Back row from left Highland Storm Walkers Home Hardware Peewee coach James Raposo stands with his team Alex Hendry Aaron Neave Nathan Harrison Emery Bagshaw team volunteer Jo-Ann Hendry and team manager Lisa Reinwald. Front row from left Adam Davis Daniel Stephen and Wyatt Raposo. Absent from the photo is Mikayla Sisson Spencer Bowker Weston Bowker and Cayden Russell. The team is competing in the Chevrolet Good Deeds Cup for a chance to win $100000 and be profiled on Hockey Night in Canada. /DARREN LUM Staff

Highland Storm Peewees give back

By Darren Lum

Published Dec. 4 2018

Our little community is a lot like the Highland Storm Walkers Home Hardware Peewee hockey team. Small but with a great heart for helping out.

Both could be profiled on Hockey Night in Canada and earn $100000 for a chosen local charity for this year’s third annual Good Deeds Cup sponsored by Chevrolet.

Open to peewee hockey teams across the country the contest encourages hockey teams to give back to their respective communities with charitable efforts.

The examples of good deeds offered on the contest website ( are volunteer at an animal shelter spend time as a team at a retirement home raise money for charity collecting bottles and cans volunteer with sick kids at a hospital or shovel neighborhood driveways.

Teams will document their good deeds with a video which will be posted to YouTube and then judged for the contest.

The Home Hardware Peewees have put their best foot forward by helping food banks with a collection of non-perishables and money while walking in the Santa Claus Parades in Minden and Haliburton.

This was videotaped and will be part of the one minute submission for the contest.

They collected $90 in Minden for their food bank. In Haliburton they collected $75 for Haliburton’s food bank which will be matched by the local Lions Club and Rotary Club of Haliburton.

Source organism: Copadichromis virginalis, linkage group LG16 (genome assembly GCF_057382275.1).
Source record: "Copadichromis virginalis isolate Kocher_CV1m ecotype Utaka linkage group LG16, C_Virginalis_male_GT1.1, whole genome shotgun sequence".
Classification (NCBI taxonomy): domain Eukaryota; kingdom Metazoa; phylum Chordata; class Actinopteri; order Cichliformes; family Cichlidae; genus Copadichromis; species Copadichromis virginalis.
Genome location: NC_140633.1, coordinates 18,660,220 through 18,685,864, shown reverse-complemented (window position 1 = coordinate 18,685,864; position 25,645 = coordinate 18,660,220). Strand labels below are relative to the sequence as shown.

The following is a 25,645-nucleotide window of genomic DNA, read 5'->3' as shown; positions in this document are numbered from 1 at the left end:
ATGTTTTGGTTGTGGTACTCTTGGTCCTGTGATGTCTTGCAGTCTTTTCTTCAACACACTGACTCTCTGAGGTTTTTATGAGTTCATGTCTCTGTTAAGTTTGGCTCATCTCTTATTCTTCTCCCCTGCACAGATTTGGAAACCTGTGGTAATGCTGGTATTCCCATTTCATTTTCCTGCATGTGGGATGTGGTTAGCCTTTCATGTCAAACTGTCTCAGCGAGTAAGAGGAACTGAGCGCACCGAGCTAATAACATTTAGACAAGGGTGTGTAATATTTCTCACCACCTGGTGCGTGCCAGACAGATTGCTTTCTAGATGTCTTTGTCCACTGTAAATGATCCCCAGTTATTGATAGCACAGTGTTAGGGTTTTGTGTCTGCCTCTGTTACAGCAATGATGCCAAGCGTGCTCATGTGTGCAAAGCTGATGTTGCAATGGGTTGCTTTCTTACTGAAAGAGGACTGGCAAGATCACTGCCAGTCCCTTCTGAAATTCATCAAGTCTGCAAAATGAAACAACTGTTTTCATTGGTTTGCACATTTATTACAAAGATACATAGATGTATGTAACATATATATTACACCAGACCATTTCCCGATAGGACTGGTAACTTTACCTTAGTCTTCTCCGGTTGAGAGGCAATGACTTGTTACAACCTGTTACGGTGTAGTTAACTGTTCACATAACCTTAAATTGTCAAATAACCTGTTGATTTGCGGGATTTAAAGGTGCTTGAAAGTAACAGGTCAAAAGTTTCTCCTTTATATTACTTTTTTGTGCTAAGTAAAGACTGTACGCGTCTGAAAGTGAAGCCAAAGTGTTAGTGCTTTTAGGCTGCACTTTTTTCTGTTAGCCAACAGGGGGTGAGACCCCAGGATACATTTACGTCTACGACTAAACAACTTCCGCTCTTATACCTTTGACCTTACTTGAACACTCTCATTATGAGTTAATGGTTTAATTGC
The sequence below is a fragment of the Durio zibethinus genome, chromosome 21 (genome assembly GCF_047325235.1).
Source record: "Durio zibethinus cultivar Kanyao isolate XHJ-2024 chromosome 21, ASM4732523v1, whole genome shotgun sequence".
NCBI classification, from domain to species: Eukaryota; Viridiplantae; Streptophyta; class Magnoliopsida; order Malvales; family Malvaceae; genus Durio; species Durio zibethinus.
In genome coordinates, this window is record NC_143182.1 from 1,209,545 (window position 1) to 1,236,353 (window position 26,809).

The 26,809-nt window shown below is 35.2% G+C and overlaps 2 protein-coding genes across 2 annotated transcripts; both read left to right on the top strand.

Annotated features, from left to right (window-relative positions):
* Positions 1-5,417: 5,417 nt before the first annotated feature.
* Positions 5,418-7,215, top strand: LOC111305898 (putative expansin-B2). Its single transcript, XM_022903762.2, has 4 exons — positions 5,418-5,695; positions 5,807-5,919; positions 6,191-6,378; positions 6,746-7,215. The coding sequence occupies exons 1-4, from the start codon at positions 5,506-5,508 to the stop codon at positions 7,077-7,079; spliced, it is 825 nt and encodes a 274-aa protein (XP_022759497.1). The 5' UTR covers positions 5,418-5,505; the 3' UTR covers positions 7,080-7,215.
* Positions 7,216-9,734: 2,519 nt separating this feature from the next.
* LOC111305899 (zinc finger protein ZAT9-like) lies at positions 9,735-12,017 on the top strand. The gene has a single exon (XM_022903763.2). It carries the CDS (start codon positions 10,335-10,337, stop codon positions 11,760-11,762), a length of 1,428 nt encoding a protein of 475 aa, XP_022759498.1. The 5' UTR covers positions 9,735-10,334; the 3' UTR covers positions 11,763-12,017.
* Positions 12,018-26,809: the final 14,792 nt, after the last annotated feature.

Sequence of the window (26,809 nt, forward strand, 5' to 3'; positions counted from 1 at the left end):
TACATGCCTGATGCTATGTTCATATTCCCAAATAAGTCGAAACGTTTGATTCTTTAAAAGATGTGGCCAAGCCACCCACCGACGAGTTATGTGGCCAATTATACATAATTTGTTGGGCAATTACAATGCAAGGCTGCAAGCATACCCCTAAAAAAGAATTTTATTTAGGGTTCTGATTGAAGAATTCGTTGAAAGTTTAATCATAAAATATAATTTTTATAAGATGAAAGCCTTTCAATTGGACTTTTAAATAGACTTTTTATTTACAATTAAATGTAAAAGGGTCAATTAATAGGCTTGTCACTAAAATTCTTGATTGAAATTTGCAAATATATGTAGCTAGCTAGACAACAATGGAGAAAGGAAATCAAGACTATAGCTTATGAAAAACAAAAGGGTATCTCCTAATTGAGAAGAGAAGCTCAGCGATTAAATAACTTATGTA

The team’s non-perishable collection would have filled the back of a one-ton pickup said their coach James Raposo. It was donated to the Haliburton Food Bank run by the 4Cs recently.

On Dec. 15 the team will be collecting more food for other food banks at Walkers Home Hardware to “Fill the Truck” from 11 a.m. to 1 p.m.

Raposo said entering this contest was about more than the prizes or winning. His motivation was getting his players to learn about being good citizens.

“How helping your community can actually help your hockey. Making you a better person and try and show the kids how to go [and live life]” he said.

Moments later when asked about the reward he said “I want them to always see helping your community is a good thing to do. It’s not about the reward at all. It’s showing the kids the proper thing to do.”

Registering with the contest also provided the team with a Good Deeds Cup bag playbook pucks stickers and bracelets.

Submissions must be posted between Nov. 1 and Jan. 2. They will be judged by Chevrolet and Hockey Canada representatives. By Jan. 26 there will be 10 semi-finalists announced. There were more than 100 teams who entered the contest last year.

The winning team will also have its name engraved on the Good Deeds Cup.

The community in the Highlands has demonstrated generosity and strength of character before and getting the children to follow in that tradition was important he said.

“We just wanted to keep it going” Raposo said.

Eleven-year-old player Wyatt Raposo was happy to help those less fortunate.

“We’re helping people out and just getting people food to eat that don’t have that much money” he said.

If the team wins he said it’s good to show the country how the Highlands is a good place.

There’s no doubt winning the $100000 would mean a lot to the community.

This initiative also showcases the connection between hockey and the Highlands and Canada Raposo said.

“It continues on with what Haliburton [County and Canada] is with hockey” he said. “We are hockey. You see it all over the place. It’s all over the news and the TV all the time. It’s more proof this is what we are.”

Team manager Lisa Reinwald adds winning would enable the team to return the support paid so generously by the business community.

“It’s our way to give back and say ‘thank you’” Reinwald said.